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Wyoming Business Tips for Aug. 21-27


August 15, 2011 — A weekly look at Wyoming business questions from the Wyoming Small Business Development Center (WSBDC), part of WyomingEntrepreneur.Biz, a collection of business assistance programs at the University of Wyoming.

By Michael Lambert, Wyoming Entrepreneur Market Research Center manager

"I recently had a customer complain to me that one of the references I made in a conversation was offensive. What gives? Don't people have a sense of humor anymore?" Martin, Torrington

Recently, I had just finished a presentation where I was discussing the importance of marketing plans and planning to an audience of folks from the non-profit world. I thought the presentation went well and there was lively discussion at the end. In all, I was thinking this was a pretty successful day's work.

As I was packing up, two ladies from the audience, one of whom had participated in the discussion, came up to me. They were somewhat hesitant, but then jumped in to tell me some of my verbiage during my discussion was offensive to some in the room.

I was more than a little stunned. I am an experienced public speaker and I strive to never use offensive language. I apologized and indicated that being offensive was certainly not my intention and I asked what I said that was out of line.

The response was that when I was giving examples about understanding customers and their demographics, I said something along the order of "if your audience is left-handed, red-haired stepchildren, you should try to find out how many people meeting that criteria are in your service area." In this case and for this audience, a verbal crutch that I had relied upon for many years and which was intended to put across a simple point that you need to know your customer was offensive.

When I returned to the office, I went through a couple of stages of further reflection. The first was "What the heck, don't they understand that I wasn't meaning to offend anyone? After all, I am a nice guy and I mean well." This led quickly to thinking about times when what others have said hit my personal "hot buttons" and my reaction was much the same as those two ladies. I realized what I think is an important lesson.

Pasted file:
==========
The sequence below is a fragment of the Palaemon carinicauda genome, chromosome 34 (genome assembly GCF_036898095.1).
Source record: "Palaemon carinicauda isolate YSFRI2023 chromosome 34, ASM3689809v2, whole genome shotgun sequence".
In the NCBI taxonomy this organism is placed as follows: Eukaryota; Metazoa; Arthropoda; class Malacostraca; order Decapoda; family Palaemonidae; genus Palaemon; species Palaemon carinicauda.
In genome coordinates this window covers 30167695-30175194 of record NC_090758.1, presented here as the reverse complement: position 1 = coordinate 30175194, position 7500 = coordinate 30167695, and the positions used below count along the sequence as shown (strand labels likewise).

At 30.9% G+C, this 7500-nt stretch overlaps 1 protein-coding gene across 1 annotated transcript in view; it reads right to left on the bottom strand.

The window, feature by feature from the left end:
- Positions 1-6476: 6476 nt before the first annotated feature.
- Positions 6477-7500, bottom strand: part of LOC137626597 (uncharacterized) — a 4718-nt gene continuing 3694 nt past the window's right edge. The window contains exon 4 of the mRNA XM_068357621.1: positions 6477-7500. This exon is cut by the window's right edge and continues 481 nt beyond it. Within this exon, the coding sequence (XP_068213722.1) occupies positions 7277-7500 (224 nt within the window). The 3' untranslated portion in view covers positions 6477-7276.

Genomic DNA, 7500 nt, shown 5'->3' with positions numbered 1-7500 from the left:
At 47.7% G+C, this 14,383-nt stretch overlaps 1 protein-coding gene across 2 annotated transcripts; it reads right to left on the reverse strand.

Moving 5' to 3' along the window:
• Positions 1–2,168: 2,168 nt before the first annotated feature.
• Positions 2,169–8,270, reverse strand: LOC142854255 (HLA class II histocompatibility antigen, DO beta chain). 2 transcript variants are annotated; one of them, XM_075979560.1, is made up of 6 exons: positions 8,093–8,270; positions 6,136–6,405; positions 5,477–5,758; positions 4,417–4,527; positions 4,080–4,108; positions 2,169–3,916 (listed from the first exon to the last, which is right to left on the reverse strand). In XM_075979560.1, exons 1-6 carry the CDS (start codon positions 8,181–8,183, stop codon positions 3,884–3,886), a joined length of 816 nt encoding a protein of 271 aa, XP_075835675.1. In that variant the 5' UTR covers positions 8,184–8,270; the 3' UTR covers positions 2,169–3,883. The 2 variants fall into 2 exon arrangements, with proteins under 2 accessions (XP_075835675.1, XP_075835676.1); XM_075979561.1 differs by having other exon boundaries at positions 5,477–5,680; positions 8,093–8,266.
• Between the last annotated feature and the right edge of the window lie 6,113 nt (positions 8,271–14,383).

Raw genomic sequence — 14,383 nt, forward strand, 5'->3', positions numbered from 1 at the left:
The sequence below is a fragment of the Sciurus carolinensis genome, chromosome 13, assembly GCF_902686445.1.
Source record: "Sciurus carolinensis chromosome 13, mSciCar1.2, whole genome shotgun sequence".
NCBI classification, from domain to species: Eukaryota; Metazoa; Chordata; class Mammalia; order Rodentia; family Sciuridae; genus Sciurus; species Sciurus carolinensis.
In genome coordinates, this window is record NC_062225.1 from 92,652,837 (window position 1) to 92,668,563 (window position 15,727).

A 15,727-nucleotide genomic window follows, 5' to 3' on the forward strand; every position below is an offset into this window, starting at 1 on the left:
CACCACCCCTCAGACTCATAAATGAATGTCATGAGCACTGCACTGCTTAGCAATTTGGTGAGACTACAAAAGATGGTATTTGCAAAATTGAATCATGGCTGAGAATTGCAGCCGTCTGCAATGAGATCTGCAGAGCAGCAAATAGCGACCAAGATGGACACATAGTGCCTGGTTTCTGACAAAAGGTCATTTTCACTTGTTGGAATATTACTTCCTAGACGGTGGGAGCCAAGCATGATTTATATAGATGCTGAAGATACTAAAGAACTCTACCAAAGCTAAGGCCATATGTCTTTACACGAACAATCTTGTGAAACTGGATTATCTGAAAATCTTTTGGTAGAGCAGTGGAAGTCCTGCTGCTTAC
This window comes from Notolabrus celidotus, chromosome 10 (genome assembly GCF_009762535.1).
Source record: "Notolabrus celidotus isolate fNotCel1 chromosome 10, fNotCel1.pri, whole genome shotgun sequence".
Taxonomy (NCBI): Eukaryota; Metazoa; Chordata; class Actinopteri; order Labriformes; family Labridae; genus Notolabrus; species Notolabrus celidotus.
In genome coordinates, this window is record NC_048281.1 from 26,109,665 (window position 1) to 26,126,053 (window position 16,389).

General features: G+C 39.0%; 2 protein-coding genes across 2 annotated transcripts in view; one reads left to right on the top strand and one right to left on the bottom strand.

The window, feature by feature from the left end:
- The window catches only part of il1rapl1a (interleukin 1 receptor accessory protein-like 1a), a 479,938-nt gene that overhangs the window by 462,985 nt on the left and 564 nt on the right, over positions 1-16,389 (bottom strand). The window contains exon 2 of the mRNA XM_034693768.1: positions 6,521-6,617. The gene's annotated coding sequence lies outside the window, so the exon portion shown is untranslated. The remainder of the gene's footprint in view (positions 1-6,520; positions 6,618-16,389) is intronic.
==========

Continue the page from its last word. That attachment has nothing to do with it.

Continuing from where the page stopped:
When trying to communicate an idea or concept, or if trying to sell a person on an idea, concept or product, why take the chance that you will make that person shut down and stop listening because a phrase or term you use is offensive to them.

My "red-haired stepchild" reference seemed inoffensive to me, but one of the nice ladies who brought this up said to me, "I'm sure you had some good things to say, but I shut you out once you had offended me." This is valuable information and I'm pretty sure that I won't use that reference as an example in the future.

In today's complex and changing world, it may be impossible to always avoid being offensive, even on accident. But I think that we owe it to ourselves, to our businesses and to our customers to try. Remember, each time you talk to a customer might be the last time if you don't work at making it a pleasant experience.

A blog version of this article and an opportunity to post comments is available at http://www.wyomingentrepreneur.typepad.com/blog/.

The WSBDC is a partnership of the U.S. Small Business Administration, the Wyoming Business Council and the University of Wyoming. To ask a question, call 1-800-348-5194, e-mail wsbdc@uwyo.edu or write 1000 E. University Ave., Dept. 3922, Laramie, WY, 82071-3922.

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